First, EADS is not just simply an airplane maker. Although Airbus accounts for more than 60% of its revenues and 80% of its profits, EADS has a growing defense activity as well. It makes helicopters, military aircraft components, reconnaissance systems, missiles and defense electronics. Its customers include most European armies. It is seeking more business with the Pentagon, and a more active presence on the U.S. market. Will those customers be happy to buy from a company whose board includes a country chummy with the likes of Iran or Syria? A Russian board member will clearly end up hurting EADS’s business.

Second, there is no reason to accept Russia’s postulate that a board member will facilitate industrial cooperation and possible technology transfers. The Russian market is certainly not to be overlooked.But EADS should decide freely which type of cooperation it wants to initiate with its major customers and not under the double blackmail of a 5% stake and possible major contracts down the road. Board members have access to sensitive and strategic information.

Third, putting Russia on EADS’s board would be a severe regression for the company. It would take it back to the days when governments ruled the defense industry. With the alliance between Lagardère and DaimlerChrysler trying to wrest the company from the self-interested ploys of the French government, it doesn’t need the Kremlin on its board. The company’s governance is already hindered by its two co-chairmen and two co-executives — in each case one French, one German. Will Russia ask to appoint a third chairman, and a third executive?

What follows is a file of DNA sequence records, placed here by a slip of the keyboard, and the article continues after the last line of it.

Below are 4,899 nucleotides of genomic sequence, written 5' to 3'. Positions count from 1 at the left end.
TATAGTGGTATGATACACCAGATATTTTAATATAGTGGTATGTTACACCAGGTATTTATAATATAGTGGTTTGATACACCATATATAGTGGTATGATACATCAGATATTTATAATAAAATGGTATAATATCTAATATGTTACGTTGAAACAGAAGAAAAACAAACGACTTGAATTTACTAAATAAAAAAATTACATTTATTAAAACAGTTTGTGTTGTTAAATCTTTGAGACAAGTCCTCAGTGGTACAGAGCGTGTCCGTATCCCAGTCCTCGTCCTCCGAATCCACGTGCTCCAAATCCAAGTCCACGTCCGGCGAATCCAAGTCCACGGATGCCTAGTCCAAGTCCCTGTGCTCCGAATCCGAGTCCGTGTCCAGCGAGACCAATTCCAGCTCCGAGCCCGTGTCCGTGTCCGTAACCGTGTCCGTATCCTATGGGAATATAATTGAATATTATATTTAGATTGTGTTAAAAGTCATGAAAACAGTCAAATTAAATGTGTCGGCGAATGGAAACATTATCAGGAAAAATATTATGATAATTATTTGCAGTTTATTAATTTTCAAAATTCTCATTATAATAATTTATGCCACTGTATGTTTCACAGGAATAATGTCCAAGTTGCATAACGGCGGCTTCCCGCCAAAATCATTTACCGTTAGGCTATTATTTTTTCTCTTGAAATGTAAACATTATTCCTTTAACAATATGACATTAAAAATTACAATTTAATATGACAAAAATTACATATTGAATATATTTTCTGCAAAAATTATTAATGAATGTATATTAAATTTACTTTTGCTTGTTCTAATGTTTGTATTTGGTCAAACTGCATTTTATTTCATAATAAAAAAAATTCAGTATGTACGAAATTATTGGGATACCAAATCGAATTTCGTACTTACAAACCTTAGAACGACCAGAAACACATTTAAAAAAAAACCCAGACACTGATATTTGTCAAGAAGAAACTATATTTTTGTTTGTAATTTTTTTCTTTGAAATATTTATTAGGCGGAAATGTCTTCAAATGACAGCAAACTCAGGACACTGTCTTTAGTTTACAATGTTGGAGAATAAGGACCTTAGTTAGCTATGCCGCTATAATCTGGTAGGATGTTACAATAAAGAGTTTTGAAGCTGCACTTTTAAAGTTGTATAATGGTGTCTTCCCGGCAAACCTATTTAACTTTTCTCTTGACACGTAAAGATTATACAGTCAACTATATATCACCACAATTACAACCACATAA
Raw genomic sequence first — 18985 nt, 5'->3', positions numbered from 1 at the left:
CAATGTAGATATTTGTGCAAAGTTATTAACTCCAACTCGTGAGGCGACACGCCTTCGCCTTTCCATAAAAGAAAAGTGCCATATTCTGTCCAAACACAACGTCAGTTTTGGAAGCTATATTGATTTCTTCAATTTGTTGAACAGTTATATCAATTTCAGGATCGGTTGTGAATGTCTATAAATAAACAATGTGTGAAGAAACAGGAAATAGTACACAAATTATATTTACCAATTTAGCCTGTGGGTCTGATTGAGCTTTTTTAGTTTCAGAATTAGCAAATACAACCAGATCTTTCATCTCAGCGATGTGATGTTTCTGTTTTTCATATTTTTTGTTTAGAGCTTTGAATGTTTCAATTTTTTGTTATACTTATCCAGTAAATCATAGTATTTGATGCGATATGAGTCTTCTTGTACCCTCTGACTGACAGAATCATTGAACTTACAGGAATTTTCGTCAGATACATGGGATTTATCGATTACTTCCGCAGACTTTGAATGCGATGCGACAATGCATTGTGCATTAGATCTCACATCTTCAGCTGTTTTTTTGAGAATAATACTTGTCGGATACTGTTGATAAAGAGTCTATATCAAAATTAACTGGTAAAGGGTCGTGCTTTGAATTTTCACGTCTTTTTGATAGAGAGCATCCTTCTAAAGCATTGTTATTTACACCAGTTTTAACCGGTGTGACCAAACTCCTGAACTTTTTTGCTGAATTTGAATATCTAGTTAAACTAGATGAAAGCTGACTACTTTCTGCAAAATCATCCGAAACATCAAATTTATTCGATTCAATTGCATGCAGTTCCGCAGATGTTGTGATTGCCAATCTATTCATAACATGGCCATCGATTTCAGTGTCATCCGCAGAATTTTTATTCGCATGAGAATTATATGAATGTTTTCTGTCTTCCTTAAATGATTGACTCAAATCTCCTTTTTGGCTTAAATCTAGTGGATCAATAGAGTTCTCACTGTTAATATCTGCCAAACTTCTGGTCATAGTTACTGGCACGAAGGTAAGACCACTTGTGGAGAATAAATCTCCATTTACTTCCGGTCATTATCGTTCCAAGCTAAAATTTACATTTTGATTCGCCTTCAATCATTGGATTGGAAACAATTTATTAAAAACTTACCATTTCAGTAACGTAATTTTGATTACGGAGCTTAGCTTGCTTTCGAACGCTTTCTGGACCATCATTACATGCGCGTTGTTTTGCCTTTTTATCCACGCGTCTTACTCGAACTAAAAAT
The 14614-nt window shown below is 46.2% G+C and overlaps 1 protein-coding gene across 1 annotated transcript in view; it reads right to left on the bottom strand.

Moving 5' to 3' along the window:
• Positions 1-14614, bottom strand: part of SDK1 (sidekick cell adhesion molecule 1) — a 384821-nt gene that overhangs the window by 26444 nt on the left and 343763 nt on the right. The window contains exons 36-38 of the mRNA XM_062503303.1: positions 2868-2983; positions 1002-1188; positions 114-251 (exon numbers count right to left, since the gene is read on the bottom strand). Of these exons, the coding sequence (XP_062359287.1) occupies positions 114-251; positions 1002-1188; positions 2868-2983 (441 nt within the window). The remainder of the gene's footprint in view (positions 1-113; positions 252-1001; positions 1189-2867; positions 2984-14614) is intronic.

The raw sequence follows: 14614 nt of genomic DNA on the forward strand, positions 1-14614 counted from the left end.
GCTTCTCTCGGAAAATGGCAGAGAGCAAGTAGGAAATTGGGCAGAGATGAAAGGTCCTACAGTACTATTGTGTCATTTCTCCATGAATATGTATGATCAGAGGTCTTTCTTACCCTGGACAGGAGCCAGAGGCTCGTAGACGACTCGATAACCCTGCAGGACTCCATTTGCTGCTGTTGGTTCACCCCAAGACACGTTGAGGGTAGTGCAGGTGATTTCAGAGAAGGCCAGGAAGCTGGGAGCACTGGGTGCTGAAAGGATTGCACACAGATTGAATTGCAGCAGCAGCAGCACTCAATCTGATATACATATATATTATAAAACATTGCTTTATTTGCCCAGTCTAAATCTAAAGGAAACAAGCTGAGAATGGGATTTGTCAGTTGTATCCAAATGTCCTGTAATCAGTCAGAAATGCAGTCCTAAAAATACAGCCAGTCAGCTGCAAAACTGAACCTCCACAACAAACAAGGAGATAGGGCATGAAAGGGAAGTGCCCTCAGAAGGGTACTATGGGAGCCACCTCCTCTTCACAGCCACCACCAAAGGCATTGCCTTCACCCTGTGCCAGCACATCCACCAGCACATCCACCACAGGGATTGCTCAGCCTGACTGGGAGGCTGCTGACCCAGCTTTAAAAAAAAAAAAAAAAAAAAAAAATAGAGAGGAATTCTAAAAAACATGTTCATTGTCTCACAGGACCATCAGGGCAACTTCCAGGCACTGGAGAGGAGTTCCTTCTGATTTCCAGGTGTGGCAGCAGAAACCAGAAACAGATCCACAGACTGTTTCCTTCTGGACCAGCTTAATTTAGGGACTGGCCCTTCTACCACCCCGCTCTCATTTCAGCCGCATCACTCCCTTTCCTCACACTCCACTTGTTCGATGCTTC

Arnaud Lagardère and Manfred Bischoff, who both chair EADS, have rightly rejected Russia’s request to renegotiate the company’s shareholders pact. But Mr. Putin is widely expected to renew the demands when he meets French President Jacques Chirac and German Chancellor Angela Merkel for a three-way summit this weekend. And rumor has it that the French president would be ready to accommodate Mr. Putin.

The usual arguments will be put forward in favor of “engaging” Russia instead of antagonizing it. Soviet and Russian rulers have often played the “engagement” card, whispering into the ears of their Western partners: Help us under our terms or you will give fodder to the darker, anti-Western factions of Russian society. Moscow could generally count on finding the useful Western idiot or two who would echo that sentiment. Ms. Merkel’s predecessor, Gerhard Schröder, was one of the advocates of engaging Russia whatever the cost. Little attention was paid to a the speech the then-chancellor made at the solemn launch of the A380 program in January 2005. EADS, he said at the time, should welcome new partners, first of all Russia. Mr. Schröder is now CEO of a Gazprom subsidiary.

Mr. Putin is not expected to offer Mr. Chirac a job for after he leaves office next May. But in any case, the French president should realize that he has no reason to appease Russia in the name of “cooperation.” If that’s what Russia wants, it can be achieved without giving Moscow a key to EADS.

Mr. Briançon is the Paris correspondent for and its sister non-profit websites,,,,,, and are owned by John Donovan. There is also a Wikipedia feature.